Pope Asks Stress On Religious Aspects

Pope John XXIII has urged the world press to stress the religious nature of the ecumenical council.

At a special audience granted to more than 800 newsmen accredited to the council press office, Pope John showed himself thankful for the great interest of the press in the council, aware of the great responsibilities of the press and hopeful that it will report council events with care and accuracy.

It was a smiling, almost joyous Pontiff who entered the flood-lit Sistine chapel for an 11 a.m. audience (Oct. 13). As he walked to the temporary throne set up beneath Michelangelo’s colossal masterpiece, the painting of “The Last Judgment,” 807 journalists from all parts of the world gave him a loud ovation of applause and cheers.

Because the first business session of the ecumenical council had adjourned less than an hour after it opened, the journalists present were somewhat disheveled from trying to enter the Vatican’s Bronze Doors at the same time more than 2,000 bishops were trying to leave.

If the newsmen were a little weary looking, the Pope was not. The long sessions of the council’s opening ceremonies and the official audiences he has granted apparently have not phased the 80-year-old Pontiff.

Speaking in French, the Pope told the journalists: “We … felt keenly that we must tell you personally how much we desire your loyal cooperation in presenting this great event in its true colors.”

The Pope said that he had decided to hold the audience in the Sistine Chapel to underscore the importance he attached to it. He continued:

“There is admittedly a great temptation to pander to the taste of a particular section, to be more concerned with speed than accuracy and to be more interested in the ‘sensational’ than in the objective truth.”

As a result, Pope John went on, “undue prominence is given to some incidental detail and reality is softpedaled in the way an event is presented or a situation or an opinion or a belief is summed up. This, of course, is a way of obscuring the truth and, if it is serious in any context, how much more serious is it when it is a question of the most intimate and sacred matter of religion and of the soul’s relationship with God.”

The Pope called on the newsmen to center their attention on the council’s essential significance and not on secondary or external aspects.

The council, he said, “can in the long run exert a happy influence on the relations between men in the social and even in the political sphere. But it is essentially a great religious event, and it is our earnest desire that you should help to make this fact well known.”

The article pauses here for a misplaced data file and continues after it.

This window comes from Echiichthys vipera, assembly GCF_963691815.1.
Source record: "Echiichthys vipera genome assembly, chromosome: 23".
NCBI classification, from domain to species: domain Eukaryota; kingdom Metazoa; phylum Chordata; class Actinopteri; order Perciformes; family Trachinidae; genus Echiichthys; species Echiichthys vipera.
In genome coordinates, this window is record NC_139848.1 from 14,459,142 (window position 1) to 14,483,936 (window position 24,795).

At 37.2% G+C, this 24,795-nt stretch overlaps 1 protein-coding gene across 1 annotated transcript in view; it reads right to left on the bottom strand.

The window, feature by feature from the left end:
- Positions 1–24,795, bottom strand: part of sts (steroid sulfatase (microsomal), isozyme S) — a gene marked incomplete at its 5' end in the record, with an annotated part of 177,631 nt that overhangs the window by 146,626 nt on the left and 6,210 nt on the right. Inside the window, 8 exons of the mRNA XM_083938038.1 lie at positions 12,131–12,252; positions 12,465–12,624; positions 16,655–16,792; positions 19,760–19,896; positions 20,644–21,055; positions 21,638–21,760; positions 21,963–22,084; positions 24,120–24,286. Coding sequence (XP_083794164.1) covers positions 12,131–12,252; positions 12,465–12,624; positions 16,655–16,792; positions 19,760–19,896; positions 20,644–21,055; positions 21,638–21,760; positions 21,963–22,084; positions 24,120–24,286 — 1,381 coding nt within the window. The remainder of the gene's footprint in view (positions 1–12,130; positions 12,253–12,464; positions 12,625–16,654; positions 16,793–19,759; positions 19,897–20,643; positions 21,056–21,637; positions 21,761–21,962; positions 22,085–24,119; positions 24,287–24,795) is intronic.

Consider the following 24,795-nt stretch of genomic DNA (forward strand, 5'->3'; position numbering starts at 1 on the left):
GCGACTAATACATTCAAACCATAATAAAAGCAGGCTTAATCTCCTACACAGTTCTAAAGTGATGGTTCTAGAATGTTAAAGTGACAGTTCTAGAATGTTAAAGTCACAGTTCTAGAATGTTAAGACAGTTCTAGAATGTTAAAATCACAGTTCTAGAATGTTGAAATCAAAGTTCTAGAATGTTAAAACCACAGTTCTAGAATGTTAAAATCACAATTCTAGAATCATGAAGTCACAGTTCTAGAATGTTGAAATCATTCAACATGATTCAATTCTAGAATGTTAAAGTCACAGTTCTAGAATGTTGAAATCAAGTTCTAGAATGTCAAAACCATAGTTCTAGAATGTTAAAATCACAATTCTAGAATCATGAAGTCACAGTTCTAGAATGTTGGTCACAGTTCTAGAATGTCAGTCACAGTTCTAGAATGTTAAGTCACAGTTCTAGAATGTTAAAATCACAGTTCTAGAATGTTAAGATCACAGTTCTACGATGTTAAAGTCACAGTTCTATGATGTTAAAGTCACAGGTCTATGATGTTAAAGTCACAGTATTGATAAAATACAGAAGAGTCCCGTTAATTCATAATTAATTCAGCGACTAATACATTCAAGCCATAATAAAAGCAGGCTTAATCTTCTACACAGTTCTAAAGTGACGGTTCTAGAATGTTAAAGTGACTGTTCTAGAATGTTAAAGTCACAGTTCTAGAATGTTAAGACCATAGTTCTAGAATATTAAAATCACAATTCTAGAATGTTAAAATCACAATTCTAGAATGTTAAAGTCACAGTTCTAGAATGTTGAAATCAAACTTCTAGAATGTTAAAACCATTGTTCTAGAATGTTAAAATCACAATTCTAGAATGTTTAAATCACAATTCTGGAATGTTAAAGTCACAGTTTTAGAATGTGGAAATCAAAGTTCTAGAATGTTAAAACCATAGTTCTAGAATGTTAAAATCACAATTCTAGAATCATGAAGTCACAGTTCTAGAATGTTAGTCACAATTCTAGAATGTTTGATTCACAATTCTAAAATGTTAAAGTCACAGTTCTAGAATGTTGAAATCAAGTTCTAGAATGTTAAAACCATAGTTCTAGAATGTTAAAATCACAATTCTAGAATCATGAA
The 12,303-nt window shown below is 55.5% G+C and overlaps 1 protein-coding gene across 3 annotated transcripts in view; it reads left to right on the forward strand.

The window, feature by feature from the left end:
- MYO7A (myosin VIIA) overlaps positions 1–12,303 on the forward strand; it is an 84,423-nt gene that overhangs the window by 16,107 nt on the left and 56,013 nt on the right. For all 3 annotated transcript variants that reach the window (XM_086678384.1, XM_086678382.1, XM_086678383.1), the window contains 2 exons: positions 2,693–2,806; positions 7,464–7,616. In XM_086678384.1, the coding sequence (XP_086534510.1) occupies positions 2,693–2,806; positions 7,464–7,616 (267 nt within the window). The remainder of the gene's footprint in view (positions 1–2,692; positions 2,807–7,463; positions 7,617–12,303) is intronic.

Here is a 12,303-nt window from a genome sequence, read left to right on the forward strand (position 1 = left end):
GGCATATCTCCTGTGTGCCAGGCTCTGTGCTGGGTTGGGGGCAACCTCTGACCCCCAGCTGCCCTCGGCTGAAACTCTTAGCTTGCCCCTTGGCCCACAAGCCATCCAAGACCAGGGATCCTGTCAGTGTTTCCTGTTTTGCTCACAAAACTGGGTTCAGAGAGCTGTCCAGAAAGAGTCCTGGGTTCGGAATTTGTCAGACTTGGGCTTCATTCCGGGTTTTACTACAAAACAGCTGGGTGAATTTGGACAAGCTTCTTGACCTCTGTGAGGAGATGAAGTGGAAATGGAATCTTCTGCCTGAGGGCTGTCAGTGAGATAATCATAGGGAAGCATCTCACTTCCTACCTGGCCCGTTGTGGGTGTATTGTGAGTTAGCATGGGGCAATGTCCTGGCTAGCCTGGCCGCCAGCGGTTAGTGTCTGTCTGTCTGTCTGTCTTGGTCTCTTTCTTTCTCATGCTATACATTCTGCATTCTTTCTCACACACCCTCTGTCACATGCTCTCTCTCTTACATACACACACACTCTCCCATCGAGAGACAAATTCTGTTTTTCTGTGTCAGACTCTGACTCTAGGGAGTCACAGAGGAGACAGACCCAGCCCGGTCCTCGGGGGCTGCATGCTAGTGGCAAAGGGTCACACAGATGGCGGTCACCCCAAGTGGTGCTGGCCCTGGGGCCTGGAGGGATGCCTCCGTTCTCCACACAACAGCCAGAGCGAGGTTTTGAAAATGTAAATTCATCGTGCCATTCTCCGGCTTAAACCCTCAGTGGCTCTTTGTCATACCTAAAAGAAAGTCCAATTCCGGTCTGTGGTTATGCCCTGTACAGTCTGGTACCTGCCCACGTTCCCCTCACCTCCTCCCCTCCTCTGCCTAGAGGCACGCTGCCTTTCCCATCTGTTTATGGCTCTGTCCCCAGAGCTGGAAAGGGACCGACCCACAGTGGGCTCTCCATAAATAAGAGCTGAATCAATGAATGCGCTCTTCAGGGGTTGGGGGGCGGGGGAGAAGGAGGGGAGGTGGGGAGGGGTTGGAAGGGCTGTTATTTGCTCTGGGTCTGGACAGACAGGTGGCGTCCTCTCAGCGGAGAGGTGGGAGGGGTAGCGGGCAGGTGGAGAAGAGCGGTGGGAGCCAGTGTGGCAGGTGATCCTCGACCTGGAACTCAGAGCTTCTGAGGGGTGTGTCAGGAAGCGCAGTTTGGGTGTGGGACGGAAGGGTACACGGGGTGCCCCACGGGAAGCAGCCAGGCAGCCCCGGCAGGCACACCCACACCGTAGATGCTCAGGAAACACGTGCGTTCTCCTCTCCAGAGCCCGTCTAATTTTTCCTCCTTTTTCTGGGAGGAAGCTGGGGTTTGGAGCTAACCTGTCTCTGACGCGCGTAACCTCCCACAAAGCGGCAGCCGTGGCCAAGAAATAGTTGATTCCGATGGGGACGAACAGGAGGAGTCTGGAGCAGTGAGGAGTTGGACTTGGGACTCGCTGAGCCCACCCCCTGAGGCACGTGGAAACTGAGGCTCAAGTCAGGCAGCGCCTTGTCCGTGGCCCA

“This will show you what great tact and discretion, what care for understanding and accuracy one may rightly expect here of a reporter with the honor of his noble profession at heart. We ask of all of you an effort to understand and to make others understand that these solemn conciliar sessions are primarily religious and spiritual.”

The result of such an approach by the world press, the Pontiff stated, would be the favorable “attitude of world opinion toward the Catholic Church in general, her institutions and her teachings.” He also noted that it would serve to uproot many old prejudices “which rest most often on inaccurate or incomplete information.”

The Pope stressed that “people attribute to the Church doctrines which she does not profess, people blame her for attitudes which she has taken in definite historical circumstances and they unjustifiably generalize those attitudes without taking into consideration their accidental and particular character.

“What occasion could be more fitting, gentlemen, than an ecumenical council to establish true contact with the life of the Church and to gain information from responsible sources which clearly reflect the thought of the episcopacy and the Universal Church here assembled. The mere announcement of the council has aroused in the whole world a remarkable interest to which you have contributed.”

The Pontiff paid special tribute to modern means of communication in the coverage of the council’s opening session. He said:

“We must congratulate you for this. It was thanks to your presence and to your often difficult work that for the first time in history the entire world was enabled to take part in the opening of an ecumenical council, directly by radio and television and also by press reports.

“It is our earnest desire that your accounts arouse the friendly interest of the public in the and eventually correct mistaken or incomplete it.”

Pope John added: “You could make it known there are no political machinations afoot.  You will able to see and to report the true motives which the Church’s action in the world, and bear witness fact that she has nothing to hide, that she straight path without deviations, that she wants nothing so much as truth, for men’s happiness and for fruitful concord among the nations of every continent.

“And so, thanks to you, many prejudices can be dissipated. In serving the truth you will have assisted the same time that ‘interior disarmament’ which is absolutely necessary condition for the establishment of true peace on this earth.”

Pope John ended the audience with his apostolic blessing and then visited briefly with some of the men who had crowded around him.

James C. O’Neill

NC Rome Correspondent

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